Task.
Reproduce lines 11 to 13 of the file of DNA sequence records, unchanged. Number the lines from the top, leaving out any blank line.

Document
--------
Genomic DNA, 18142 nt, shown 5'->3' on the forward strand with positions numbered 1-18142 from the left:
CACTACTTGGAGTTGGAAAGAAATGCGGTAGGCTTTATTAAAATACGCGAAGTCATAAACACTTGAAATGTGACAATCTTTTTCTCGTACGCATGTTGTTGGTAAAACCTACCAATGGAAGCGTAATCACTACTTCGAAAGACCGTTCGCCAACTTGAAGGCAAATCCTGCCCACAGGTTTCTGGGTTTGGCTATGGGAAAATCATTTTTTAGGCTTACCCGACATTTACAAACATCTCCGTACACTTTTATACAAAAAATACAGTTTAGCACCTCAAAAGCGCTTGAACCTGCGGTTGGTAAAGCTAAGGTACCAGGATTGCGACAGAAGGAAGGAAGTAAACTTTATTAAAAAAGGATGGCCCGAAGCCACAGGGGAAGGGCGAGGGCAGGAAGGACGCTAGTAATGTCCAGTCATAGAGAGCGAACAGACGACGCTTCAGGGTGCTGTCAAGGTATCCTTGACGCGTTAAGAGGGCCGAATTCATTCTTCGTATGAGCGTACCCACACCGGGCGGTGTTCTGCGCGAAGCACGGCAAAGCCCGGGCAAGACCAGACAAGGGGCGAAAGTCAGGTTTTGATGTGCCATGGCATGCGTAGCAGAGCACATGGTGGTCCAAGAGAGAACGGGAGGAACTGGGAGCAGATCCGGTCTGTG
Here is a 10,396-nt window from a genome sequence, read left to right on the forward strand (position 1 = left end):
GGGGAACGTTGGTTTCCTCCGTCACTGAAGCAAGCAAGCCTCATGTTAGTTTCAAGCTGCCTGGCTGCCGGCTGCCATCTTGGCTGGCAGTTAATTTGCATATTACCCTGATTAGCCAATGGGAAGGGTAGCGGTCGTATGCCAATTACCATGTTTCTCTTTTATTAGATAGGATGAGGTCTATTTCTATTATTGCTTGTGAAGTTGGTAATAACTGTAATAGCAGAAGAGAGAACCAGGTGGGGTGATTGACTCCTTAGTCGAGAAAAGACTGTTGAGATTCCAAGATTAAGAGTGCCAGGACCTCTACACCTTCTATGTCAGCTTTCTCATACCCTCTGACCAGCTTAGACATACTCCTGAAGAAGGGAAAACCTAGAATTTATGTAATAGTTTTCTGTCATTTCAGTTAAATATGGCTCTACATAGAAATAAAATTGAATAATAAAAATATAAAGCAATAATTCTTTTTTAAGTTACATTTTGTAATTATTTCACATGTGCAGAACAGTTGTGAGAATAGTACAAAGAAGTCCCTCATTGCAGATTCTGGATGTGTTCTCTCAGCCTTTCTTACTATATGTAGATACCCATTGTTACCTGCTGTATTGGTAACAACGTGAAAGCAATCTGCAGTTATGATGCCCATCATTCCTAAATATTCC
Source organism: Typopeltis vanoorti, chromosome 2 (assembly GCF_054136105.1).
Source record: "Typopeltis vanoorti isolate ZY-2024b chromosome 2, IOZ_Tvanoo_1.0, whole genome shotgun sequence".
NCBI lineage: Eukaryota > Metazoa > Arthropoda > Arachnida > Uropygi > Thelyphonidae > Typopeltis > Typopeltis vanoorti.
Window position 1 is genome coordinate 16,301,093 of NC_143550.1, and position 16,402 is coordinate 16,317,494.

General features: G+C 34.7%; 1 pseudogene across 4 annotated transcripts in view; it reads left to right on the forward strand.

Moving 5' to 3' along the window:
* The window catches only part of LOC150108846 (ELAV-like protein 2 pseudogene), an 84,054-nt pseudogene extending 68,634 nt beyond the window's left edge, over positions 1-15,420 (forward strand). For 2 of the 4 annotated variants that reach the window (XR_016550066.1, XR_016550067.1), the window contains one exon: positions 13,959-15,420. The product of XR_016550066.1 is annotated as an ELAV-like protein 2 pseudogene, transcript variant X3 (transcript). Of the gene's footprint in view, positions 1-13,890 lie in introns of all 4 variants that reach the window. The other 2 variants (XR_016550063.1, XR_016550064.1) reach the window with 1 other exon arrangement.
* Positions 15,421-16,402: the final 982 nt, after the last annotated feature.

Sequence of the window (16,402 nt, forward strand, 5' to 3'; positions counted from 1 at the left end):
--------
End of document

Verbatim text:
* The window catches only part of LOC150108846 (ELAV-like protein 2 pseudogene), an 84,054-nt pseudogene extending 68,634 nt beyond the window's left edge, over positions 1-15,420 (forward strand). For 2 of the 4 annotated variants that reach the window (XR_016550066.1, XR_016550067.1), the window contains one exon: positions 13,959-15,420. The product of XR_016550066.1 is annotated as an ELAV-like protein 2 pseudogene, transcript variant X3 (transcript). Of the gene's footprint in view, positions 1-13,890 lie in introns of all 4 variants that reach the window. The other 2 variants (XR_016550063.1, XR_016550064.1) reach the window with 1 other exon arrangement.
* Positions 15,421-16,402: the final 982 nt, after the last annotated feature.

Sequence of the window (16,402 nt, forward strand, 5' to 3'; positions counted from 1 at the left end):